story. Then, just several hours later, this afternoon, I came
across the word in 'Thank You and OK!,' used in that exact
same context and tense, as an adjective (and just as awkward
and dysfunctional). Really cool and notable, but also cooler
is that I'm editing "Chinked" to be republished in a short
story collection of mine, so it's been sitting in my
"accepted" folder for the past couple years, since it was
published in an anthology -- and I Just Happened to edit it
Also, an inordinate amount of repeat numbers today, mainly 37,
137, etc, and their variants -- tons, enough to take note, and
always in the most subtle and unexpected of ways, as well as
in objective fashion. For instance, while watching a
basketball game with my parents, I checked the game clock and
I thought it read 37 seconds, but then looked harder and saw
that it was 57 seconds. Then, a second later, my mom said,
"What's that clock say, 37 seconds?" Heh.
Had another "Toqueville" recurrence, now in 'American Nomads.'
I read a couple books between it and the 'Under the Banner of
Heaven' book it last recurred it, but I still find this
trifecta pretty highly notable, since the first two *were*
back-to-back, after never seeing it before in my life, and
then this last was, though not sequential, was still close, as
well as being soon after (it's been about about ten days since
I finished the 'Banner of Heaven' book). Cool.
A couple cool word synchros: first, Yosemite park. It was in
the 'American Nomads' book yesterday, and then in the
'Interpreter's Handbook' today. I only found this notable 1)
because of the timing (mildly), and then 2) because this
"interpreter's" handbook, I thought, should have had no
mention of Yosemite park, except that the "interpretation" it
referred to was in regard to being a park ranger or tour guide
(I bought the book thinking it referred to a language
interpreter, not knowing otherwise until I started reading it
yesterday evening). Even then, not really too notable.
However, the other word, "anti-venin," I did find somewhat
notable, because I'd just learned this a few days ago when
reading that first-aid book, the second sequential book before
the interpreter's book, so it was notable timing-wise, but
also because I could have had no way of knowing that the
interpreter's book (which I thought to regard language) would
ever mention something like anti-venin.
Some pretty cool ones today. First, a weird, three-way synchro
involving the archetype of "putting a car's bucket seat all
the way back." It started Friday, when I listened to that
other Porno For Pyro's album, in which one of the song's
lyrics mentioned "putting the bucket seat all the way back,"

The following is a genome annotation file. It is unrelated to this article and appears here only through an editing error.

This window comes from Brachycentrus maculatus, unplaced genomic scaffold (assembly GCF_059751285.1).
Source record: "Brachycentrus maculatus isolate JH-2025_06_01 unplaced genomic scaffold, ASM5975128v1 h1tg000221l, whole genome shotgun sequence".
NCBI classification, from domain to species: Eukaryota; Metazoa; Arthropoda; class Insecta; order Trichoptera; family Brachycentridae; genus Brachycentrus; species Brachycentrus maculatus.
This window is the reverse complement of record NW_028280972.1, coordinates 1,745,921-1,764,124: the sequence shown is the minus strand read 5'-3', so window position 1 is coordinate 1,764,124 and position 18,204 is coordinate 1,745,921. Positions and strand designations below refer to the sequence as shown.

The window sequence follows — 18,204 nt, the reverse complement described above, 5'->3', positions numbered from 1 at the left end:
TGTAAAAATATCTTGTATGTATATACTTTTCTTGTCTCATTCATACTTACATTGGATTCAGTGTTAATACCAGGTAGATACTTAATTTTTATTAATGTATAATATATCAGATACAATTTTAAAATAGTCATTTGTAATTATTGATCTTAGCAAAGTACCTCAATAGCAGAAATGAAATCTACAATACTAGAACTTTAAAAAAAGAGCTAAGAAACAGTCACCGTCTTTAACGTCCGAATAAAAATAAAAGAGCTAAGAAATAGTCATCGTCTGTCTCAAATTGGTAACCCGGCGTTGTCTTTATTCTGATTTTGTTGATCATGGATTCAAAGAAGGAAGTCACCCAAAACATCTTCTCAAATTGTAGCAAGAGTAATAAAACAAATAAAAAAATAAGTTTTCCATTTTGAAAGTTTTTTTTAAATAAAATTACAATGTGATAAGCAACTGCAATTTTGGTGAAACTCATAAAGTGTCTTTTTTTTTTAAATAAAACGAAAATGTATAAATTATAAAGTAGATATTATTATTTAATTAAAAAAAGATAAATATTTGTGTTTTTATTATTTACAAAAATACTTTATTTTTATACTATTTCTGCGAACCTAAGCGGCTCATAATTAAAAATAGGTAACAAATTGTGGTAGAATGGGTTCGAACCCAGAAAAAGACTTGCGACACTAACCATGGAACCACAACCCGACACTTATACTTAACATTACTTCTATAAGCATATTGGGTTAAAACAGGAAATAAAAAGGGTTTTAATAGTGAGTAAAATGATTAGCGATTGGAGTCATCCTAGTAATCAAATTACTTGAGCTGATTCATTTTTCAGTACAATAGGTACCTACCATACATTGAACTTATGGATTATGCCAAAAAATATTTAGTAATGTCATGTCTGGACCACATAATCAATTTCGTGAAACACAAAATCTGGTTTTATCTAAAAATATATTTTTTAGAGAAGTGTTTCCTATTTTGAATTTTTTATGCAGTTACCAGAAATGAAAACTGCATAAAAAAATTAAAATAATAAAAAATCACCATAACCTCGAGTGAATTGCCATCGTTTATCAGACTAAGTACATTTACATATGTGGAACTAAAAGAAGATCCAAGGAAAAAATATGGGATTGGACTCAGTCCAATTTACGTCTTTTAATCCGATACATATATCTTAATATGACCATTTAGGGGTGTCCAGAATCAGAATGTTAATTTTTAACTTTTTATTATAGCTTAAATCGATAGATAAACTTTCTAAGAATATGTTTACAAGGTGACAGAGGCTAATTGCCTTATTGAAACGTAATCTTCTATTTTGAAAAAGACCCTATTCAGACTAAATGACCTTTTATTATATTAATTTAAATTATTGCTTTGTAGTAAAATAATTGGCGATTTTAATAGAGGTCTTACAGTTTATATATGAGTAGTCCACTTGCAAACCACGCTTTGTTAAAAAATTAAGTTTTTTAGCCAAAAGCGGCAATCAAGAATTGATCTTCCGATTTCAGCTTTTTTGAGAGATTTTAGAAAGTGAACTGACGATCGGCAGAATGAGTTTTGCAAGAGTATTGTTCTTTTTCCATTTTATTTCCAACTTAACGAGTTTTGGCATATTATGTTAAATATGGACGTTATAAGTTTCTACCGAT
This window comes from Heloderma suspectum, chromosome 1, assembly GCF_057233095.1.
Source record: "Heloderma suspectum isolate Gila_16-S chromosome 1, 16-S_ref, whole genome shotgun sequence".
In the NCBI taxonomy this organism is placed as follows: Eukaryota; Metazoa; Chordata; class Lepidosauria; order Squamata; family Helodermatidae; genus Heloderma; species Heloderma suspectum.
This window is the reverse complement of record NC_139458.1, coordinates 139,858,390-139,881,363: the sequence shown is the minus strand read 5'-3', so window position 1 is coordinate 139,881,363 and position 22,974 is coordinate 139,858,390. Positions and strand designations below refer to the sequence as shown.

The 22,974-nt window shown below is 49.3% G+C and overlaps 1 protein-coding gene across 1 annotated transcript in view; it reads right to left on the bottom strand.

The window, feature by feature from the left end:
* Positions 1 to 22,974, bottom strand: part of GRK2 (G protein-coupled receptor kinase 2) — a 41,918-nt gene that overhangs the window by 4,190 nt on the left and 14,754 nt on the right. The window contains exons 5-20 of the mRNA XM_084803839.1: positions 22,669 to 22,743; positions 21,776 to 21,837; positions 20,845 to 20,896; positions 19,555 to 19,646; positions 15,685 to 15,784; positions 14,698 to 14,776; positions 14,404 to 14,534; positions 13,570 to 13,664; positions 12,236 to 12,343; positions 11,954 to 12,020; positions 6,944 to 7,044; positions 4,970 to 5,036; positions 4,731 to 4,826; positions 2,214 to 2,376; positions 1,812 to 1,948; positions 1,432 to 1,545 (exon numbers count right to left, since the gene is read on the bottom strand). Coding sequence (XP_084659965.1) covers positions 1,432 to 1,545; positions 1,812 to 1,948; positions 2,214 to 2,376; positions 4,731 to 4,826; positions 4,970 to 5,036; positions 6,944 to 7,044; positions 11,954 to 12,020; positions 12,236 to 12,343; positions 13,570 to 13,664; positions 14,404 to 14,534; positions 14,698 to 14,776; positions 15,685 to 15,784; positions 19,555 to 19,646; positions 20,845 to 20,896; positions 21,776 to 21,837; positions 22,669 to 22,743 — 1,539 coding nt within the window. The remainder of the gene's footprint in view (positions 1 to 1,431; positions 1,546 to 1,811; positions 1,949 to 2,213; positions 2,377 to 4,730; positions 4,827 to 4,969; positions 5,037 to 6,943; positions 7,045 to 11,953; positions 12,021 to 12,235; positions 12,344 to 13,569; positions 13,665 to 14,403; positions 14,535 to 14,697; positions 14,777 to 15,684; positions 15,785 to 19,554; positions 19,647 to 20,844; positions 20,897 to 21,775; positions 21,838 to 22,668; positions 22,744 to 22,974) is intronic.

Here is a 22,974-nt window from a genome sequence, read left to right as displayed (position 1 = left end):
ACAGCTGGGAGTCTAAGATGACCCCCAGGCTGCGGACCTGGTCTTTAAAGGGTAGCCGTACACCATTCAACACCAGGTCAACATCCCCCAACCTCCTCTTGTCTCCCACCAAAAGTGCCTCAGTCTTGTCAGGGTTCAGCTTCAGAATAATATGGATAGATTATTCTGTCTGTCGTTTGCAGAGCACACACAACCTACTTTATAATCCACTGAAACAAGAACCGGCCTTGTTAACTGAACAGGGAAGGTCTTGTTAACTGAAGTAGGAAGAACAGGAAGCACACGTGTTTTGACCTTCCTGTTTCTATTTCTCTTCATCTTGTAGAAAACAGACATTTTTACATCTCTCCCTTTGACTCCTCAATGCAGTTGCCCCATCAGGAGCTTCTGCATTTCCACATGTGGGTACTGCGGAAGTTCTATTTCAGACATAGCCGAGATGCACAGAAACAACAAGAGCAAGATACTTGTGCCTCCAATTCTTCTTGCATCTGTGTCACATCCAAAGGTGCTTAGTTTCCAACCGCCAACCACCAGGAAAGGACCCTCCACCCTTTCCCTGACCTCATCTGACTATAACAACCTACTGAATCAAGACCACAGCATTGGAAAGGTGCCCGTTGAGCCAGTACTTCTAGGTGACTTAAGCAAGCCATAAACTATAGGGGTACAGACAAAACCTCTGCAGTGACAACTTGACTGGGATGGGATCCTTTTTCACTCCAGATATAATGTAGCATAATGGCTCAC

which I Noticed distinctly, in the usual way. Then, it's
second recurrence came yesterday, when I read in the 'Big
Machine' book where one of the character's puts his bucket
seat all the way back. I noticed this recurrence, but didn't
really think it notable then, but then this afternoon, while
waiting for my food to digest before working out, I parked
outside the gym to read. I couldn't get comfortable, so I put
the truck's bucket seat all the way back, which helped --
which I don't think I've ever done before, or not for a long
time at least. Still, maybe nothing, but I had to take notice
after the three-way recurrence.
Then, a classic book synchro: "social contract," which is a
term I don't think I've ever read until it was in the
'American Nomads' book two days ago. Then, today, it recurred
in 'Big Machine,' the next sequential book after 'American
Nomads' -- once again fitting that theme of a new or uncommon
word appearing in one randomly read book of one subject, then
again in an equally randomly read book, of a totally different
subject matter. I bought the 'American Nomads' book, which is
a non-fiction about of American nomadism and the writer's
travels, randomly at Goodwill last week, then bought 'Big
Machine,' a novel, as randomly a couple days ago (even more
randomly, actually, because the book just jumped out at me,
distinctly, even though I had no idea what it was about).
Then, a cool, classic, literal synchronicity: right as I read
"My guts groaned" in 'Big Machine,' my guts groaned, digesting
food (they'd been silent until just that precise moment).
This, too, happened in that distinctly synchronistic fashion,
the two occurring simultaneously, before I could process